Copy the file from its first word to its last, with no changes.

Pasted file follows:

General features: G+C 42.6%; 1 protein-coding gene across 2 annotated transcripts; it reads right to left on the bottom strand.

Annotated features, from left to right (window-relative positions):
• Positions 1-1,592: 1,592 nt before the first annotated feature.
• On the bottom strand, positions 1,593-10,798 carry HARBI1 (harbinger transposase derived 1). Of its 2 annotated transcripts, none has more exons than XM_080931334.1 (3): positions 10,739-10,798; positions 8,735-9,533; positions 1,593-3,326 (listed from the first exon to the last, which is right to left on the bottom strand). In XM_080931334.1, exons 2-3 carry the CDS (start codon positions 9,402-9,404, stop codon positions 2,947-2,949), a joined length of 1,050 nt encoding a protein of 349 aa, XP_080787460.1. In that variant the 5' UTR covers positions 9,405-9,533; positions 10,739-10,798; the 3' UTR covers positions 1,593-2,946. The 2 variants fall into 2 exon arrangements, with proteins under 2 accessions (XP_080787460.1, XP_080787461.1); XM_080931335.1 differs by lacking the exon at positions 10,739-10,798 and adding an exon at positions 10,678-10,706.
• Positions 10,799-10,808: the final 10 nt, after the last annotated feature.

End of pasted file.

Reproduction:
General features: G+C 42.6%; 1 protein-coding gene across 2 annotated transcripts; it reads right to left on the bottom strand.

Annotated features, from left to right (window-relative positions):
• Positions 1-1,592: 1,592 nt before the first annotated feature.
• On the bottom strand, positions 1,593-10,798 carry HARBI1 (harbinger transposase derived 1). Of its 2 annotated transcripts, none has more exons than XM_080931334.1 (3): positions 10,739-10,798; positions 8,735-9,533; positions 1,593-3,326 (listed from the first exon to the last, which is right to left on the bottom strand). In XM_080931334.1, exons 2-3 carry the CDS (start codon positions 9,402-9,404, stop codon positions 2,947-2,949), a joined length of 1,050 nt encoding a protein of 349 aa, XP_080787460.1. In that variant the 5' UTR covers positions 9,405-9,533; positions 10,739-10,798; the 3' UTR covers positions 1,593-2,946. The 2 variants fall into 2 exon arrangements, with proteins under 2 accessions (XP_080787460.1, XP_080787461.1); XM_080931335.1 differs by lacking the exon at positions 10,739-10,798 and adding an exon at positions 10,678-10,706.
• Positions 10,799-10,808: the final 10 nt, after the last annotated feature.